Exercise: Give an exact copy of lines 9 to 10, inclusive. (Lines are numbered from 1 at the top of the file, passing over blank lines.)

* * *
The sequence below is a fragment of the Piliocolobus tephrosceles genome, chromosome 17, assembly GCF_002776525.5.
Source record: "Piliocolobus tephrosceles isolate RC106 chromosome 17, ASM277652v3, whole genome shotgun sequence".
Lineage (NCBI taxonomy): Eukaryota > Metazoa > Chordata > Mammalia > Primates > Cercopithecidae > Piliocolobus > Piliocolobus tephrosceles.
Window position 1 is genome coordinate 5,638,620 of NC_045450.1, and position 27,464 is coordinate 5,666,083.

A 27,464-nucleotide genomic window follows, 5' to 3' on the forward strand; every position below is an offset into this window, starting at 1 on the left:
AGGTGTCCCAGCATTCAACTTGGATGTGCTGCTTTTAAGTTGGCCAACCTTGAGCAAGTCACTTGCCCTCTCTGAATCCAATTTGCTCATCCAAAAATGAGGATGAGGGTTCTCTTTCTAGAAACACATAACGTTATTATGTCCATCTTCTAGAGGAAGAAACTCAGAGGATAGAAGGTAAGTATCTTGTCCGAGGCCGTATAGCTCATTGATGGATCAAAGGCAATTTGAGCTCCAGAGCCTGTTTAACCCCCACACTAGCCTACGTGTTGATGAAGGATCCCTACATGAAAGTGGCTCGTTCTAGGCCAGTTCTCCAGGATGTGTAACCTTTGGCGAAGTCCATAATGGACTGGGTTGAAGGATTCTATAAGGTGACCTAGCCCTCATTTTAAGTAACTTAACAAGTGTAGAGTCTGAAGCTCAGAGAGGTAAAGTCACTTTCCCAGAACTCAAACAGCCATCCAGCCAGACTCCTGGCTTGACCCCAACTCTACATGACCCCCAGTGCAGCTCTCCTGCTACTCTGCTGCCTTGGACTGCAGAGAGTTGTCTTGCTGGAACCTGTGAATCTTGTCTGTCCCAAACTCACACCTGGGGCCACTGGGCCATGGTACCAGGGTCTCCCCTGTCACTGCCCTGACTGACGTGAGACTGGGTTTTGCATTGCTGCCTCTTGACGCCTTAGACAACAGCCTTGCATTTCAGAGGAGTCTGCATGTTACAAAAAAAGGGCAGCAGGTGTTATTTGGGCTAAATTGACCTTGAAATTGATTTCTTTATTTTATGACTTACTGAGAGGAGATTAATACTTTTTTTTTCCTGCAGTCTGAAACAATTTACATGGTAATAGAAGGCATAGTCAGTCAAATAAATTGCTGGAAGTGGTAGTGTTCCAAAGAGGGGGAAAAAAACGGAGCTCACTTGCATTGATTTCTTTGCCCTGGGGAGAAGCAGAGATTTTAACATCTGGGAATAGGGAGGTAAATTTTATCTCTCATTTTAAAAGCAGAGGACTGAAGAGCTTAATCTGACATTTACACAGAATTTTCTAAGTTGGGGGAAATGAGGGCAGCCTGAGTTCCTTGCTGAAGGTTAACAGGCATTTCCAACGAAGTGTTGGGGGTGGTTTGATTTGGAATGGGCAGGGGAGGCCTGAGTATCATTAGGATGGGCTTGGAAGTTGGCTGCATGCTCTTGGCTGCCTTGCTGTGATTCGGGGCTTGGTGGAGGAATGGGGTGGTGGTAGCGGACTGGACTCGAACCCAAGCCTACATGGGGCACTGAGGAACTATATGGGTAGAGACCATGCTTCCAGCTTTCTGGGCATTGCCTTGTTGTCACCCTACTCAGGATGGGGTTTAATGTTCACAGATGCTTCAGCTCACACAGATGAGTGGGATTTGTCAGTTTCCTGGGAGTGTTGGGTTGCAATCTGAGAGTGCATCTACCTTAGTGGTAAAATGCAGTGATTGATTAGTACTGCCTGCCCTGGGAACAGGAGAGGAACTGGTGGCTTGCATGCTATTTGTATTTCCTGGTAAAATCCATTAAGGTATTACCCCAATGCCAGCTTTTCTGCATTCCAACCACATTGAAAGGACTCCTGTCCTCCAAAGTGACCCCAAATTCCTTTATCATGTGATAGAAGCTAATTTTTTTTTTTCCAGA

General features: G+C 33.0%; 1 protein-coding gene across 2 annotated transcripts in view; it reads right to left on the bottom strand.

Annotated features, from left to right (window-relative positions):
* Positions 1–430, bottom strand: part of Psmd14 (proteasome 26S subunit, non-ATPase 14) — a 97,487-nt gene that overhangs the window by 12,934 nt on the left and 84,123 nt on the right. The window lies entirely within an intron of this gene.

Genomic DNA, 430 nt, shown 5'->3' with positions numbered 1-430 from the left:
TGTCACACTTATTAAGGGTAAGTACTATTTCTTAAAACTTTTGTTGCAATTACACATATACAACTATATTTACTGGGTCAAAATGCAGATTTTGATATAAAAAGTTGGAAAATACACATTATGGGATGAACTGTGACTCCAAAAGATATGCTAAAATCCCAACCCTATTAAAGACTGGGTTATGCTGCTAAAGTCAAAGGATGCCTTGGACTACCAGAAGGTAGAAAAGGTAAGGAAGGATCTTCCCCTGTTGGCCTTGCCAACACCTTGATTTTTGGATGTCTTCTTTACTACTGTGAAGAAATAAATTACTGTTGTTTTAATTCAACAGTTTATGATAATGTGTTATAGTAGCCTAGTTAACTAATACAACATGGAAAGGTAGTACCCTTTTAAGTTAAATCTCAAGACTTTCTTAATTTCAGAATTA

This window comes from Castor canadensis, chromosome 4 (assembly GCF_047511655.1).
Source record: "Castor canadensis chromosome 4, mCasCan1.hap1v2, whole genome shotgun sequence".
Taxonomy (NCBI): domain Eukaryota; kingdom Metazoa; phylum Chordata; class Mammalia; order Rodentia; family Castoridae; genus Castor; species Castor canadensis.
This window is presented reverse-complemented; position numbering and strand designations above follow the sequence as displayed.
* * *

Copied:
* Positions 1–430, bottom strand: part of Psmd14 (proteasome 26S subunit, non-ATPase 14) — a 97,487-nt gene that overhangs the window by 12,934 nt on the left and 84,123 nt on the right. The window lies entirely within an intron of this gene.

Genomic DNA, 430 nt, shown 5'->3' with positions numbered 1-430 from the left: